Analysis: No one really wants this fight

While on the surface, the continued violence in the Gaza Strip looks serious, it could be a great deal worse.

Firefighter carries remains of Katyusha rocket 311 (R) (photo credit: baz ratner/reuters)
Firefighter carries remains of Katyusha rocket 311 (R)
(photo credit: baz ratner/reuters)
While on the surface, the continued violence in the Gaza Strip looks serious, it could be a great deal worse.
For one thing, the rocket fire this time around is significantly less if compared to the previous round of violence between Israel and Palestinian terror groups in Gaza in March.
On Saturday, for example, terror groups fired 23 rockets into Israel. During most days of the March round, over 40 rockets were fired into Israel, although then the Iron Dome counter-rocket defense system was effective in intercepting some of them.
The Israel Air Force also carried out a larger number of air strikes in March, like when in the span of three days it bombed 24 targets in Gaza, killing 20 people.
This time around, there has yet to be 24 air strikes and the fighting has been going on since Monday. In addition, the body count in Gaza is lower, at 14 by Saturday night.
There are a number of reasons for these differences. Firstly, neither Israel nor Hamas are really interested in this round of violence but each is hitting back at the other to be able to try and portray itself as winning this round.
Israel’s lack of interest stems from a number of factors – a general desire to keep violence with Gaza down to a minimum but also due to the upcoming summer vacation as well as the government’s interest in staying focused on Iran and not being distracted by Gaza.
Violence is also not beneficial right now for Hamas, which is fighting hard to retain its control over Gaza in the face of a growing challenge to its authority by Islamic Jihad and new global jihad groups.
In addition, both Israel and Hamas are concerned about the way Egypt will react to the violence and how it might impact the new leadership in Cairo’s relations with either side.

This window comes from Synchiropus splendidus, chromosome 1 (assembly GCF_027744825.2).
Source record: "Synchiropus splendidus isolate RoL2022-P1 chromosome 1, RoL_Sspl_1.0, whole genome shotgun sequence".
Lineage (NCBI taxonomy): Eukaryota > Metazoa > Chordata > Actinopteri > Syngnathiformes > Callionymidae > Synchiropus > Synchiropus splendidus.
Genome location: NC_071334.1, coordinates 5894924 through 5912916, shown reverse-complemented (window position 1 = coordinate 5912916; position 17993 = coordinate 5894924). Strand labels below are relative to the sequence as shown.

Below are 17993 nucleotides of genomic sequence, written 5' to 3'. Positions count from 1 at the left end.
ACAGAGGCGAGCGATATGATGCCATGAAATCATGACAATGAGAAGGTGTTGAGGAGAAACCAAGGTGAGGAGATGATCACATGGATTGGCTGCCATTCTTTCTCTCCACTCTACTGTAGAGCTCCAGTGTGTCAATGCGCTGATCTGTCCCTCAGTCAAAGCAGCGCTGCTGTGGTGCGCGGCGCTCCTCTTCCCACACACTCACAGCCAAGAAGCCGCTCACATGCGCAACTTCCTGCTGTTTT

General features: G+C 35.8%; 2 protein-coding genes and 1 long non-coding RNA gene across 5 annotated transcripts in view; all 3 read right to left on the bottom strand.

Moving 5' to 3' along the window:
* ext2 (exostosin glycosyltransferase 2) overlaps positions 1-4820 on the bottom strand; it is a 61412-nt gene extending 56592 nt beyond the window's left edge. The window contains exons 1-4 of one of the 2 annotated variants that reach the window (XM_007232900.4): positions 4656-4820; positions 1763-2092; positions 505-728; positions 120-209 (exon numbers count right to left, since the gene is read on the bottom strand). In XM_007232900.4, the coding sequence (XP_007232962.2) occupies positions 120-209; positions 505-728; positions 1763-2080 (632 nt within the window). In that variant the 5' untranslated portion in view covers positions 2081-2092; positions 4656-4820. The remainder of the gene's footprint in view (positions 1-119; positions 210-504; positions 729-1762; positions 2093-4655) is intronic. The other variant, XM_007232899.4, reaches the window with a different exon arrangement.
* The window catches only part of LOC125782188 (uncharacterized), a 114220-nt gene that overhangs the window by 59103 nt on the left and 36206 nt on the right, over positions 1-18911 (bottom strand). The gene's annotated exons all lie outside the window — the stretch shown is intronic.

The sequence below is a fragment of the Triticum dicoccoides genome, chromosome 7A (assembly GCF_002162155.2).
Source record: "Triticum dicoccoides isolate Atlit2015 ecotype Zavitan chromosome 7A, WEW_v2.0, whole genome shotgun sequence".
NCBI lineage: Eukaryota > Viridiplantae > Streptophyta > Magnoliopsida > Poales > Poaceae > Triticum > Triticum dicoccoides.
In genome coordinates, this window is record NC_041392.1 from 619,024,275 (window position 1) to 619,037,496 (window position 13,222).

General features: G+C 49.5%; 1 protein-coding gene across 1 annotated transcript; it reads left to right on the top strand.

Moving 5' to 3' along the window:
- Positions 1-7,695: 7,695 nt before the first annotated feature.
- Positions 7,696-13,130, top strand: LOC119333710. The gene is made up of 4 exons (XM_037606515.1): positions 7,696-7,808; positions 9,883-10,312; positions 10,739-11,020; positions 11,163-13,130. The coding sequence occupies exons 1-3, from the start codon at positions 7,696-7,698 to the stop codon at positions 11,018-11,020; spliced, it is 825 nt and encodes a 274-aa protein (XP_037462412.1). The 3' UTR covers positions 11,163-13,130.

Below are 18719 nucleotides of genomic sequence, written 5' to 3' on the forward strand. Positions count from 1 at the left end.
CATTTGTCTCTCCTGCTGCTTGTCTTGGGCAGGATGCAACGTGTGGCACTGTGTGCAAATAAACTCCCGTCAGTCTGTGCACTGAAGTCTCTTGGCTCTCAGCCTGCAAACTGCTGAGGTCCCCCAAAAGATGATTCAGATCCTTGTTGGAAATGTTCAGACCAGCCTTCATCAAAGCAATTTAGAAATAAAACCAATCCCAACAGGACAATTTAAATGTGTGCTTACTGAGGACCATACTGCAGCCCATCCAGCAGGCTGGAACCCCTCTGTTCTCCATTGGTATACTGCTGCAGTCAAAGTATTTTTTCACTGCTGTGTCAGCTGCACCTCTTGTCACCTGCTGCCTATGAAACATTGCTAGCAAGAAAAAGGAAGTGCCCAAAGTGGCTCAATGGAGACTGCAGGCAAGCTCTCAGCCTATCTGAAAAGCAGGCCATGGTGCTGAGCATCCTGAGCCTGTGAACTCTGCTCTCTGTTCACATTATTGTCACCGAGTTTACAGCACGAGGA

As a result, neither side really broke out the big guns. Hamas, for example, could have fired rockets at Tel Aviv if it wanted and Israel could have bombed the Hamas bases it targeted during the day when they were full and not at night when they were empty. The question both sides would have to ask themselves, though, is what would have been gained by doing so.
So how will this end? Likely, the same way as each round of violence has ended since Operation Cast Lead in the Gaza Strip in 2009 – with an Egyptian- brokered cease-fire that will last until the next round, likely to break out again in three to four months from now.
Unfortunately, this is the reality for Israel when it comes to Gaza and it stems mainly from an understanding within the IDF and the government that a military solution does not exist for defeating Hamas and Islamic Jihad.
Another interesting development during this past week of violence has been the relatively limited use of the Iron Dome.
In March, the Iron Dome intercepted around 60 rockets in comparison to this past week when the three batteries intercepted barely 10.
The reason is quite simple and has to do with where the Palestinian terror groups have been firing their rockets.
In March, most of the rocket fire – then done by Islamic Jihad – was long-range and in the direction of cities like Beersheba, Ashdod and Ashkelon, which were protected by the system. During this round of violence, a large percentage of the rocket fire was short-range into places like Sderot or other towns located within a short distance of Gaza.
This does not mean that Hamas has learned the way to outsmart Iron Dome, since in a larger-scale conflict it would need to fire farther and deeper into Israel, at places that are protected by the Iron Dome.
This is simply another sign of how this round of violence was real but not as serious as it could have been.